Welcome to Our Fleet, Schooner Timberwind!

Merry Christmas to us!

All summer long Jon and I could see the Schooner Timberwind from the deck of the Riggin.  We would say to each other that someone should buy that boat.  She’s so pretty.  She deserves a new life.  But when we said “someone” we were NOT meaning us.

However, life had other plans and within a short time after our season ended, we found ourselves on another schooner adventure as the owner of not one, but two Maine windjammers!   We are the proud owners of the Schooner Timberwind.

There is still a lot to figure out, but we do know that she’ll be run as a daysailer from a Midcoast town by our former Mate, Lance Meadows.  The rest is yet to be confirmed and we’ll look forward to sharing more, when we, ourselves, discover it!

Schooner Timberwind by Rocky Coast Photograhy

JERandTW1

Annie
Our fleet expands yet again

Iolaire – We Bought a Tiny Schooner

We’d like to introduce you to the newest boat in our fleet.  Meet Iolaire (pronounced yawl’-a-rah), which means “eagle” in Gaelic. She is a Scottish sixern, a Shetland Island fishing boat.  The sixern is descended from the Norse seksæring, meaning six-oared boat – ancestor of the schooner.

Iolaire only has four oars and is a standing lug-rigged schooner.  Her masts are nearly equal in height and both are removable for easy storage.

Built in 1984 for Dr. Kenneth Leighton, author of Oar and Sail (Creekstone Press, 1999), she was also once owned by Maynard Bray’s grandson.  We found her in Vermont and she made her way to us this fall.

Our hope is that she’ll be a more stable small boat that we can launch once the big schooner is at anchor – for those who didn’t get enough sailing during the day.

Glen - Iolaire sm

Glen - Iolaire2 smIolaire sm

photo smAnnie
Isn’t she pretty?!

Bûche de Noël – A Traditional Favorite

This recipe is a combination of both a Julia Child and Ellen Barnes recipe.  Julia Child’s cookbook “Baking with Julia” is a classic I enjoy returning to again and again.  Ellen Barnes is a former windjammer owner and one of my mentor’s.  Her cookbook is called “The Taber Cookbook” and the well worn pages of my copy were hand-sewn together once the plastic spiral binding disintegrated.  Clearly a cookbook I treasure.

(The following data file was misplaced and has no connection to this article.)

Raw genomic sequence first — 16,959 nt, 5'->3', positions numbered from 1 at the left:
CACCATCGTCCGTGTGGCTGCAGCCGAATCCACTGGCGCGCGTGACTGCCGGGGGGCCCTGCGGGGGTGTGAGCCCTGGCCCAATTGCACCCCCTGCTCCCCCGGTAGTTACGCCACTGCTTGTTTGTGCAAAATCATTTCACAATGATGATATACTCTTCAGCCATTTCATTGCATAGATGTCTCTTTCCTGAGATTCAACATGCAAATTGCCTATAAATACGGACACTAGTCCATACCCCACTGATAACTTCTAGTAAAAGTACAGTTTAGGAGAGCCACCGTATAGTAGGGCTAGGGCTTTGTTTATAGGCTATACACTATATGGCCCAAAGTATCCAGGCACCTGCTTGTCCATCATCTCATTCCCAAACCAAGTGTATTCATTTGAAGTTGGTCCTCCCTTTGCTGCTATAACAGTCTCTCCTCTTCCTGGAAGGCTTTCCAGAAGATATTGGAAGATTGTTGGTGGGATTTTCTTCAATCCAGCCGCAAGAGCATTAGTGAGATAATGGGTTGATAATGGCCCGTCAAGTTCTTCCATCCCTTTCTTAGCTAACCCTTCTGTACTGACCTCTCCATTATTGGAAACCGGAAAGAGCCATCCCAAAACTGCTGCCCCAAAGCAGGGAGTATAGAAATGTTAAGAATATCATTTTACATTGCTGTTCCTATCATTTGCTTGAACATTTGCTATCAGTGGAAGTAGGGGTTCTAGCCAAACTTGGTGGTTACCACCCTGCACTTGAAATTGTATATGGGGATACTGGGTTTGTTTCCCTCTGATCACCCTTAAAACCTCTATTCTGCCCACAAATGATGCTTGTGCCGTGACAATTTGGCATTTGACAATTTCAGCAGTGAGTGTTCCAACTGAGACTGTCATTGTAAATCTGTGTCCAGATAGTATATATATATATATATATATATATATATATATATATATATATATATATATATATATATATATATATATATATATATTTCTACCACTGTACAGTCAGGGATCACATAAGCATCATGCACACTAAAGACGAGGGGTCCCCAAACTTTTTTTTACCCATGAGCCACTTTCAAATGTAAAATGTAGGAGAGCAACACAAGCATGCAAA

Bûche de Noël

I began making Bûche de Noël for Christmas dessert over 10 years ago when the girls and I wanted a baking project that was a little less intense than making our own gingerbread house from scratch, an event that will live in infamy in our house for the overwhelm meltdowns this effort produced.  Needless to say, it takes a special 5 year old to handle the construction and then collapse of a gingerbread house.  Maybe a special adult too as ours might have ended up in the trash…

Anyway, that was a long time ago and we have held to our Bûche de Noël making with eager joy.  While it, in our household, is an easier and more welcome project than gingerbread, it is not for the faint of heart.  Also, I would say that if you don’t have all the tools – pastry bag with tips, baking sheet, pastry knife, that maybe you’d just forgo this project.  It’s rare for me to say this, but the tools make this project SO much easier.

Bûche de Noël mushrooms

Bûche de Noël

Bûche de Noël

This cake is inspired by a recipe in Julia Child’s cookbook “Baking with Julia.”

Cake:
2 tablespoons unsalted butter (plus a little extra for the pan), melted
1 cup sifted cake flour
1/2 cup sugar
1/8 teaspoon salt
4 large eggs, at room temperature
1 teaspoon pure vanilla extract
2 tablespoons powdered sugar

Rum Syrup:
1/4 cup sugar
1/4 cup water
3 tablespoons rum

Mocha Cream Frosting:
1 1/3 cups sugar
2/3 cup water
4 egg yolks
2 cups soft butter
3 squares unsweetened chocolate
2 tablespoons espresso or strong coffee
4 tablespoons rum

Meringue Mushrooms:
4 egg whites
1/8 teaspoon salt
1/8 teaspoon cream of tartar
1 cup sugar
3/4 teaspoon vanilla
1 tablespoon cocoa powder

Decorative Frosting:
2 tablespoons softened unsalted butter